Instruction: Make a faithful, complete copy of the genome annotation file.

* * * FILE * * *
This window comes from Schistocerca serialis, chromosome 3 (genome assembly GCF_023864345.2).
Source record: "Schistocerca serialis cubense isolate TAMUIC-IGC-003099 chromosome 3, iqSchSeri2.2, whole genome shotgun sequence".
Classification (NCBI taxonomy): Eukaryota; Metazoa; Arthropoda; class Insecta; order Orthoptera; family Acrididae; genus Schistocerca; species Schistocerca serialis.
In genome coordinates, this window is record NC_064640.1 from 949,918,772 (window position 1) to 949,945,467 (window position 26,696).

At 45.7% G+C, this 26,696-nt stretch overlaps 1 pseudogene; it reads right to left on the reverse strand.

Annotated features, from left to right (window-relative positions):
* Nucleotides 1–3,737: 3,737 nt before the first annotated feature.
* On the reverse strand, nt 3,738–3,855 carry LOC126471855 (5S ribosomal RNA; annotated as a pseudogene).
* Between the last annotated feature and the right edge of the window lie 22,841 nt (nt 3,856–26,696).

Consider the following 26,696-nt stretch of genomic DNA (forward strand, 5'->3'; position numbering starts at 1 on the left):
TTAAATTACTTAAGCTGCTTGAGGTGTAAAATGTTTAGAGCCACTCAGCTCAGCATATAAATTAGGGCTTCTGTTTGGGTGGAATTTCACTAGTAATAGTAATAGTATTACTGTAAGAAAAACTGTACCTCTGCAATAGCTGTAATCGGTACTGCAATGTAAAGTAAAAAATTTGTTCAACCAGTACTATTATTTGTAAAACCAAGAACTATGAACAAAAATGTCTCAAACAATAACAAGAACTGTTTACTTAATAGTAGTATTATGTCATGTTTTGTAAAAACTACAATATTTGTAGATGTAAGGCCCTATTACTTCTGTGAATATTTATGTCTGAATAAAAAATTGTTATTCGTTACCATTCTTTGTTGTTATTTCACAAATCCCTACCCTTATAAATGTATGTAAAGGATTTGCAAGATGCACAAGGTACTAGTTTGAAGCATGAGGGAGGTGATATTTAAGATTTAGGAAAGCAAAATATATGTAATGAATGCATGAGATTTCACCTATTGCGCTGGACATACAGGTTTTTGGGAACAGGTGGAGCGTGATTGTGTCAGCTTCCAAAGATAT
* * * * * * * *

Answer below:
This window comes from Schistocerca serialis, chromosome 3 (genome assembly GCF_023864345.2).
Source record: "Schistocerca serialis cubense isolate TAMUIC-IGC-003099 chromosome 3, iqSchSeri2.2, whole genome shotgun sequence".
Classification (NCBI taxonomy): Eukaryota; Metazoa; Arthropoda; class Insecta; order Orthoptera; family Acrididae; genus Schistocerca; species Schistocerca serialis.
In genome coordinates, this window is record NC_064640.1 from 949,918,772 (window position 1) to 949,945,467 (window position 26,696).

At 45.7% G+C, this 26,696-nt stretch overlaps 1 pseudogene; it reads right to left on the reverse strand.

Annotated features, from left to right (window-relative positions):
* Nucleotides 1–3,737: 3,737 nt before the first annotated feature.
* On the reverse strand, nt 3,738–3,855 carry LOC126471855 (5S ribosomal RNA; annotated as a pseudogene).
* Between the last annotated feature and the right edge of the window lie 22,841 nt (nt 3,856–26,696).

Consider the following 26,696-nt stretch of genomic DNA (forward strand, 5'->3'; position numbering starts at 1 on the left):
TTAAATTACTTAAGCTGCTTGAGGTGTAAAATGTTTAGAGCCACTCAGCTCAGCATATAAATTAGGGCTTCTGTTTGGGTGGAATTTCACTAGTAATAGTAATAGTATTACTGTAAGAAAAACTGTACCTCTGCAATAGCTGTAATCGGTACTGCAATGTAAAGTAAAAAATTTGTTCAACCAGTACTATTATTTGTAAAACCAAGAACTATGAACAAAAATGTCTCAAACAATAACAAGAACTGTTTACTTAATAGTAGTATTATGTCATGTTTTGTAAAAACTACAATATTTGTAGATGTAAGGCCCTATTACTTCTGTGAATATTTATGTCTGAATAAAAAATTGTTATTCGTTACCATTCTTTGTTGTTATTTCACAAATCCCTACCCTTATAAATGTATGTAAAGGATTTGCAAGATGCACAAGGTACTAGTTTGAAGCATGAGGGAGGTGATATTTAAGATTTAGGAAAGCAAAATATATGTAATGAATGCATGAGATTTCACCTATTGCGCTGGACATACAGGTTTTTGGGAACAGGTGGAGCGTGATTGTGTCAGCTTCCAAAGATAT